Following the introduction of the Glock 17, numerous variants and versions have been offered. Variants that differ in caliber, frame, and slide length are identified by different model numbers with the exception of the Glock 17L. Other changes not dealing with frame and slide length are identified with suffixes such as "C", which denotes compensated models. Minor options such as frame color, sights, and included accessories are identified by a separate model code on the box and do not appear anywhere on the firearm.
Glock pistols come in three main sizes, all modeled after the original full-size Glock 17. "Standard" full-size models are designed as duty firearm with a large magazine capacity. "Compact" models are a slightly smaller with reduced magazine capacity and lighter weight while maintaining a usable grip length. "Subcompact" models are designed for easier carry being lighter and shorter and are intended to be used with two fingers on the grip below the trigger guard. .45 ACP and 10mm models are slightly larger than smaller cartridge pistols and are not offered in the 'compact' size. Glock produces a special single-stack "Slimline" .45 ACP pistol, the Glock 36. "Competition" versions have longer barrels and slides, adjustable sights, and extended slide and magazine release.
Some Glock pistols are available as "C" models (for "compensated"), which have slots cut in the barrel and slide to reduce muzzle climb and perceived recoil.
* Glock 17: Standard 9x19mm model.
* Glock 17C: Introduced in 1996 and incorporated slots cut in the barrel and slide to compensate for muzzle rise and recoil. Many other Glock pistols now come with this option, all with a "C" suffix on the slide.
* Glock 17L: Introduced in 1988 and incorporates a longer slide and extended barrel. Initially, the 17L had three holes in the top of the barrel and a corresponding slot in the slide; however, later production pistols lack the holes in the barrel. The Glock 17L is effectively discontinued, with the exception of very limited production runs.
* Glock 18: Selective-fire variant of the Glock 17, developed at the request of the Austrian counter-terrorist unit EKO Cobra. The Glock 18 is not available to the civilian market. This machine pistol-class firearm has a lever-type fire-control selector switch, installed on the left side of the slide, in the rear, serrated portion (selector lever in the bottom position – continuous fire, top setting – single fire). The firearm is typically used with an extended 33-round capacity magazine. Early Glock 18s were ported to reduce muzzle rise during automatic fire. Another compensated variant was also produced, known as the Glock 18C. It has a keyhole opening cut into the forward portion of the slide, not unlike the opening on the Glock long-slide models, although the G18 has a standard-length slide. The keyhole opening provides a venting area to allow the four, progressively-larger (from back to front) compensator cuts machined into the barrel to accomplish their job, which is to afford more control over the rapid-firing machine pistol. The compensator cuts, of varying widths start about halfway back on the top. The rear two cuts are narrow, while the front two cuts are wider. The slide is also hollowed, or dished-out in a rectangular pattern between the rear of the ejection port and the rear sight. The pistol’s rate of fire in fully automatic mode is approx. 1100-1200 rounds/min. Most of the other characteristics are equivalent to the Glock 17, although the slide, frame, and certain fire-control parts of the Glock 18 are not interchangeable with other Glock models.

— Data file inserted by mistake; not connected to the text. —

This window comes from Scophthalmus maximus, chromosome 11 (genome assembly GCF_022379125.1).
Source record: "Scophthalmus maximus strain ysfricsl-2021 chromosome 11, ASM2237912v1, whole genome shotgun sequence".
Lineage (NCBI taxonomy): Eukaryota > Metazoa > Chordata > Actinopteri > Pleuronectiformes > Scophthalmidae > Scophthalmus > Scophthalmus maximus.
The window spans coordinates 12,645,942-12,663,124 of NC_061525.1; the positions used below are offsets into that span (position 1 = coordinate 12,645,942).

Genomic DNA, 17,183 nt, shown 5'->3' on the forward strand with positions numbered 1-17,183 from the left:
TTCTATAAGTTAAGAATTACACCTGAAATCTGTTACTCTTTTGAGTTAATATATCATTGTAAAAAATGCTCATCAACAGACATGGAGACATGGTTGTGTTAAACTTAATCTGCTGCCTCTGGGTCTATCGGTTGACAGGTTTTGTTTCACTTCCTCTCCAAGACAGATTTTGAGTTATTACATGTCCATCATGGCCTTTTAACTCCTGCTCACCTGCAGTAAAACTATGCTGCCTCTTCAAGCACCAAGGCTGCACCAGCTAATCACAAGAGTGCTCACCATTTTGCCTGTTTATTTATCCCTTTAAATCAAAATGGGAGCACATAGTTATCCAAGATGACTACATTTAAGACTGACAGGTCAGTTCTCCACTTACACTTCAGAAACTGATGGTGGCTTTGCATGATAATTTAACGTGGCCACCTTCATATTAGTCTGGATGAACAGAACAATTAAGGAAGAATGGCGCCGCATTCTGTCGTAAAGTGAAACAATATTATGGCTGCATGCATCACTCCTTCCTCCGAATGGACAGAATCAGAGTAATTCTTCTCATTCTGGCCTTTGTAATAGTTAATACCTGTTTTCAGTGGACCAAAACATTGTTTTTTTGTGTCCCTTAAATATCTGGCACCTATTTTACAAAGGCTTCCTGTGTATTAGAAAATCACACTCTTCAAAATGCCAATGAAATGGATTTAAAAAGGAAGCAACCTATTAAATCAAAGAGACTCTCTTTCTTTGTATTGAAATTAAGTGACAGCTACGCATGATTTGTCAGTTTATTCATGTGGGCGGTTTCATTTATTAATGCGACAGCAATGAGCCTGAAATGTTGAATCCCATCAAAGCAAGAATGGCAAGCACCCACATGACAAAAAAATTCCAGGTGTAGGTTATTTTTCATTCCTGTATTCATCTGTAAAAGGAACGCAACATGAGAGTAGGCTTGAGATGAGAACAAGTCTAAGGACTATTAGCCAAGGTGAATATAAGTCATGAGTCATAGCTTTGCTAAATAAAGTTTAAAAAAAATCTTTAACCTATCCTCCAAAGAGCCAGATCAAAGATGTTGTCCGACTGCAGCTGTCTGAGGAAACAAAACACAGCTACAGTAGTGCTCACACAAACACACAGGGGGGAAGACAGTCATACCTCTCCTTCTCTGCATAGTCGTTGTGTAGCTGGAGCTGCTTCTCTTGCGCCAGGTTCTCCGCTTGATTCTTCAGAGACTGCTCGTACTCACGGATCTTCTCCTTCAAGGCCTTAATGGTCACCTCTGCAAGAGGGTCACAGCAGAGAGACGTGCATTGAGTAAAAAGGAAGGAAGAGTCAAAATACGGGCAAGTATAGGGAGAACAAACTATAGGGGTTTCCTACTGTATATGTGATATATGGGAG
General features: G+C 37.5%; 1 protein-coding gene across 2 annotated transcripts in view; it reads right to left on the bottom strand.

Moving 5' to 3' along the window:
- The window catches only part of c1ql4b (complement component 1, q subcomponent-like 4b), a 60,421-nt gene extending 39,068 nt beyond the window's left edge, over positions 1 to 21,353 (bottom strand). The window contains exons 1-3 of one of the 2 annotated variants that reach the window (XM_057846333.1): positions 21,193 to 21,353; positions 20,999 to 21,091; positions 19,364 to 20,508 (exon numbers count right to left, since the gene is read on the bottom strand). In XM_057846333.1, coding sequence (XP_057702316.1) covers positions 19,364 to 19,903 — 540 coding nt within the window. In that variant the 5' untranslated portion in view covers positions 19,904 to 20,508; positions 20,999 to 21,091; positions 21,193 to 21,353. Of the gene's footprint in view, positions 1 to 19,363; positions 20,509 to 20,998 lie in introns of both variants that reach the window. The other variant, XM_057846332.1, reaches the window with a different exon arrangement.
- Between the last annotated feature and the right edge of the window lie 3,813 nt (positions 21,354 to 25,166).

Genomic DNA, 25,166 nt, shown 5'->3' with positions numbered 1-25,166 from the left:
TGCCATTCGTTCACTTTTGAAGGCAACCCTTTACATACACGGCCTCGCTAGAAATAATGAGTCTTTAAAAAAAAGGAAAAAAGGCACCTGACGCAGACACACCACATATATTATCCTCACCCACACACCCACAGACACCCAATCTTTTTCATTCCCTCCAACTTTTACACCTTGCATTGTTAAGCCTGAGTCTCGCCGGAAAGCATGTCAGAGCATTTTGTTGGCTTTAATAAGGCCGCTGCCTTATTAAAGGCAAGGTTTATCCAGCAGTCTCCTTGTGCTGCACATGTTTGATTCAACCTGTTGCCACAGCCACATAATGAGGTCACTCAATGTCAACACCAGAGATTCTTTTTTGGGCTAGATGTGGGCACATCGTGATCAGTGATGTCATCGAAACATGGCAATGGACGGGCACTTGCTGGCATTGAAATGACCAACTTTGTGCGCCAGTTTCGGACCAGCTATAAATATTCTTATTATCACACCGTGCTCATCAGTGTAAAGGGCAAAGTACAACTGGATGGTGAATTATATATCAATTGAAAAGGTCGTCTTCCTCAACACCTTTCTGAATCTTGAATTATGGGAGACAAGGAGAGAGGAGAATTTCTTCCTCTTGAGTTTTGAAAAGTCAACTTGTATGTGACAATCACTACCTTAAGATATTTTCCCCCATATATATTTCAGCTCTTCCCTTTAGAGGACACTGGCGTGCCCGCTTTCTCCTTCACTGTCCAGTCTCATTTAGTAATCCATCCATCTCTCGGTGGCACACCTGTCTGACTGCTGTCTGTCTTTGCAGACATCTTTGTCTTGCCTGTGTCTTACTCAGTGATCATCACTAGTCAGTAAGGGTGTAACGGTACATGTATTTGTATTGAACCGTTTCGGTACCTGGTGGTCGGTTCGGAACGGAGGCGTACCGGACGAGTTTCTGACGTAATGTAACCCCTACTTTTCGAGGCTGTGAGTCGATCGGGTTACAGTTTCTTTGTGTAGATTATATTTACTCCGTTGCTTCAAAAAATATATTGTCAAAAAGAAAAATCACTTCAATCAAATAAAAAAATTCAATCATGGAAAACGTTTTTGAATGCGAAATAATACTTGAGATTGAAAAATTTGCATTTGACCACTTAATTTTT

* Glock 19: Effectively a reduced-size Glock 17, called the “Compact” by the manufacturer. It was first produced in 1988, primarily for military and law enforcement. The Glock 19 has a barrel and pistol grip that are shorter by approx. 12 mm (0.5 in) compared to the Glock 17 and uses a 15-round magazine (the pistol remains compatible with standard and high-capacity factory magazines). To preserve the operational reliability of the short recoil system, the slide's mass was kept the same. With the exception of the slide, frame, barrel, locking block, recoil spring, guide rod, and slide lock spring, all of the other components are interchangeable between the models 17 and 19. In 1990 the Glock 19 was accepted by the Swedish Army and entered service as the Pistol 88B.